Edible Wild Plants: Nettle Tea

Nestete 2

The first feeble sprouts of stinging nettle are bursting out of their perennial root system in my garden. After attending a course last year about using wild plants for cooking, I’ve realized the boundaries between “weed” and “herb” are conventions. In nature there are thousands of delicious edible wild plants, and most of them just as nutritious, maybe even more so, than our cultivated plants. Stinging nettle is one of them. Its taste reminds of spinach, and it’s crammed with nutrients like iron, vitamins and other important trace elements. My dad often made nettle soup when I was little, so cooking with nettle holds quite some nostalgia for me.

You can pick the sprouts in spring, or harvest the tips off the bigger plants throughout summer. Use them as you would spinach – how ’bout sautéed, in a pie, in salad, in pesto or a stew? Yummy. This simple brew (though it’s not quite right to call it “tea” when there’s no actual tea involved, but meh. Blame the networking effect) is prepared by soaking newly picked or dried nettles in hot water for 5 – 15 minutes, depending on taste. Though I gotta say this drink gives you the most when it’s quite strong. It has an umami feel (at least that’s my take), flawless health benefits, and it’s great in the morning.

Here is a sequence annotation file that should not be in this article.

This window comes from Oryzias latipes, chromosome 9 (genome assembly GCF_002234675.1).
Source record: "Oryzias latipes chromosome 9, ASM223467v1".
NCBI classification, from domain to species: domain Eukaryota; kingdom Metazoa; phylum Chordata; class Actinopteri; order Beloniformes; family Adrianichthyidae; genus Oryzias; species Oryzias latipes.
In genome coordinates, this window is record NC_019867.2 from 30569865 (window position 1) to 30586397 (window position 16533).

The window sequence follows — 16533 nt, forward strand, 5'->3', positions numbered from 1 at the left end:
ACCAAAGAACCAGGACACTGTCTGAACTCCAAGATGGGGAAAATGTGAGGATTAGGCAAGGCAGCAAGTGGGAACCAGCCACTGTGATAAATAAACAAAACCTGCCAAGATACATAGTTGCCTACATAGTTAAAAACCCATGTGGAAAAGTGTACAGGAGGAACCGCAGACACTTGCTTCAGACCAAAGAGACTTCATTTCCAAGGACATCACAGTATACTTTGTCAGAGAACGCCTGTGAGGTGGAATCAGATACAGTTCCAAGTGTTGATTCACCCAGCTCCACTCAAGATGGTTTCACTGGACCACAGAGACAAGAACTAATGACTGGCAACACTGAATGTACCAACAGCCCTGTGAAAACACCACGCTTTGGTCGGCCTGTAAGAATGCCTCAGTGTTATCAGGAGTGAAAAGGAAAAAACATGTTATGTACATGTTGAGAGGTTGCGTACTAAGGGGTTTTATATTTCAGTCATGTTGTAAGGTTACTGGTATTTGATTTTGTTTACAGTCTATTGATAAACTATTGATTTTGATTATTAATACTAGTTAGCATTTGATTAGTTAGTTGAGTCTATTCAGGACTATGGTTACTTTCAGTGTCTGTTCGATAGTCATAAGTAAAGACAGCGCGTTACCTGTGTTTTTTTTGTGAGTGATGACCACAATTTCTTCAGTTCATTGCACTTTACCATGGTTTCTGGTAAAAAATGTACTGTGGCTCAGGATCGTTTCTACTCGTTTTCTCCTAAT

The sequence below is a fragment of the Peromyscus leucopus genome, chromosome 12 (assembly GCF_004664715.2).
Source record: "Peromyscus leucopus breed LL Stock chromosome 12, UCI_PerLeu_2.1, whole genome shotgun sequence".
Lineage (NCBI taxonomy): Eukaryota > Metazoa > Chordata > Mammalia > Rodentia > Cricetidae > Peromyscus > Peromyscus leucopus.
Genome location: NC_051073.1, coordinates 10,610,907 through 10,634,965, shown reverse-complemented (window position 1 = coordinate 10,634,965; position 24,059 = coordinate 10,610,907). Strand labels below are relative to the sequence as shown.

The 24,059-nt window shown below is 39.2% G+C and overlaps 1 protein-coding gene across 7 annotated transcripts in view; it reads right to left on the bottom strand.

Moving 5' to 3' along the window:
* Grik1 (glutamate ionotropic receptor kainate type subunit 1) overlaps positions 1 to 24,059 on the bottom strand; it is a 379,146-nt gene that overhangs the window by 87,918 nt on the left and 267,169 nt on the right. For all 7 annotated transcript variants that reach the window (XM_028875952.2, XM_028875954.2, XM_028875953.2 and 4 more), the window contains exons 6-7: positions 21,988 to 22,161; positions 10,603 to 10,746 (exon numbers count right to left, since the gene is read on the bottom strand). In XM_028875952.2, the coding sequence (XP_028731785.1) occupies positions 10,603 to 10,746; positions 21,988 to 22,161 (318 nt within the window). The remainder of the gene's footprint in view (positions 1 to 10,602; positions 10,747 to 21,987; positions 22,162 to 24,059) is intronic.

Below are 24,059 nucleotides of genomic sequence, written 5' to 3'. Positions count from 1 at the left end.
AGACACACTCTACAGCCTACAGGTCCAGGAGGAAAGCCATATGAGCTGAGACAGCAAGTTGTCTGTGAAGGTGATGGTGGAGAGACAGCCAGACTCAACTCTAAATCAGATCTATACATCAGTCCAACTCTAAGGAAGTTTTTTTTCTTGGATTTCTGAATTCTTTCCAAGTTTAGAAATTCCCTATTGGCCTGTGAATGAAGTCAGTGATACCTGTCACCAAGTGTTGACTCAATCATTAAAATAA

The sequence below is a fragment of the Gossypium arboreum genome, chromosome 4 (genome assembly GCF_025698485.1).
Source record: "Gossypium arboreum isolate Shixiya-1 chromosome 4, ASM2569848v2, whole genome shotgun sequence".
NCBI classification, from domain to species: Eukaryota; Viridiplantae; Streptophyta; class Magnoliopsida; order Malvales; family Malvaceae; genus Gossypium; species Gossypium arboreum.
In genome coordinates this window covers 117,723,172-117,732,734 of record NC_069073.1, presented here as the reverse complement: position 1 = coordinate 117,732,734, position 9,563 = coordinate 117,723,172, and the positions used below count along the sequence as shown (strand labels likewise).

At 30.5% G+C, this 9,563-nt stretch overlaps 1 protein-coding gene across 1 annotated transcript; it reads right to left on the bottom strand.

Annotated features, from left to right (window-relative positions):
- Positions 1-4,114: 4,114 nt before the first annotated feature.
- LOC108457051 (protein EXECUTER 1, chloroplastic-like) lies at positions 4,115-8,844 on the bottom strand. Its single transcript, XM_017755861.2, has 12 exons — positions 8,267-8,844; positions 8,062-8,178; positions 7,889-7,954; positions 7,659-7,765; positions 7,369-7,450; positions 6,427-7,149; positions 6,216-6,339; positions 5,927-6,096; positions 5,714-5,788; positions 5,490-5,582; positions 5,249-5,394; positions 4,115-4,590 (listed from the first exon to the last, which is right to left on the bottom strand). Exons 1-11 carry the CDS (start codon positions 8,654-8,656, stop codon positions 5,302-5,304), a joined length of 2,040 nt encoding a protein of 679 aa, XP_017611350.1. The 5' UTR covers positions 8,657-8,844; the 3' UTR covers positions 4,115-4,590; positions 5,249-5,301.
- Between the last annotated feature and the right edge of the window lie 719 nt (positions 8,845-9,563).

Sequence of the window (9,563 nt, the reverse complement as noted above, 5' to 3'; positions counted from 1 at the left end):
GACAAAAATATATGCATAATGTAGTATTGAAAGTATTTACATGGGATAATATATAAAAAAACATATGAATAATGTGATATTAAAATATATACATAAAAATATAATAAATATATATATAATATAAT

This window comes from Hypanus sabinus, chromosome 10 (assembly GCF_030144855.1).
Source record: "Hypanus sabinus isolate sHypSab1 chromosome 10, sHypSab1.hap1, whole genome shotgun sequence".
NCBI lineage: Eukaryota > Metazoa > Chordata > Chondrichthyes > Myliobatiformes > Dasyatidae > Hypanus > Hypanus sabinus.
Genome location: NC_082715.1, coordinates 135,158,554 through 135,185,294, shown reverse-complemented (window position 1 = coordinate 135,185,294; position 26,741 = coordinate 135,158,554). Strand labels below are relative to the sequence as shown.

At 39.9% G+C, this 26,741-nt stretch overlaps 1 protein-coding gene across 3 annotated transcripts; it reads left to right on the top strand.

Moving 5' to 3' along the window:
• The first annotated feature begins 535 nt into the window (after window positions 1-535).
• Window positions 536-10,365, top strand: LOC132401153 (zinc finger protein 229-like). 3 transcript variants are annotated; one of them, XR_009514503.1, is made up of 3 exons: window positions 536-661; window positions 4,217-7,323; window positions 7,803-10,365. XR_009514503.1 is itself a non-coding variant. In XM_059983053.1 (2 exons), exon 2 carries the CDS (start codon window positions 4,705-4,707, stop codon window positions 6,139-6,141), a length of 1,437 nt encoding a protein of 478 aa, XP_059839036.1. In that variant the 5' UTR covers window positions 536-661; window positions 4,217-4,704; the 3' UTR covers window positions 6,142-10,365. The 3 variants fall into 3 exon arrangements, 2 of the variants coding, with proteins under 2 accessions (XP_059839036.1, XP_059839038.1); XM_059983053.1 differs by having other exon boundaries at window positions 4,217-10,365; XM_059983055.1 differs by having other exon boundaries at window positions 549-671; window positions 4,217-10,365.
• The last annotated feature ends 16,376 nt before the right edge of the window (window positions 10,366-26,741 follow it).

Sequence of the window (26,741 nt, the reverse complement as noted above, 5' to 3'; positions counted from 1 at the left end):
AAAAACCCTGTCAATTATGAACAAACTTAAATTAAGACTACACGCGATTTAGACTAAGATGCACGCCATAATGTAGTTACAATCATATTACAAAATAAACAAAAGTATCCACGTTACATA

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Another perk when viewing wild plants this way is that suddenly they’re not your enemies anymore! You welcome them rather than feeling resentful for not using all you might to get rid of them. Plenty of nettle, dandelion and goutweed (all delicacies) grow in my garden, and they’re my friends now. I feel privileged to be able to feast off of nature’s pantry in abundance.

I also made this delectable egg salad with today’s loot of nettle and goutweed:

2013-04-28 13.31.23So … not much of it left now. The salad, I mean. Looking forward to experiment more with the edibles of the local flora this summer – there will very probably be more posts on the subject.

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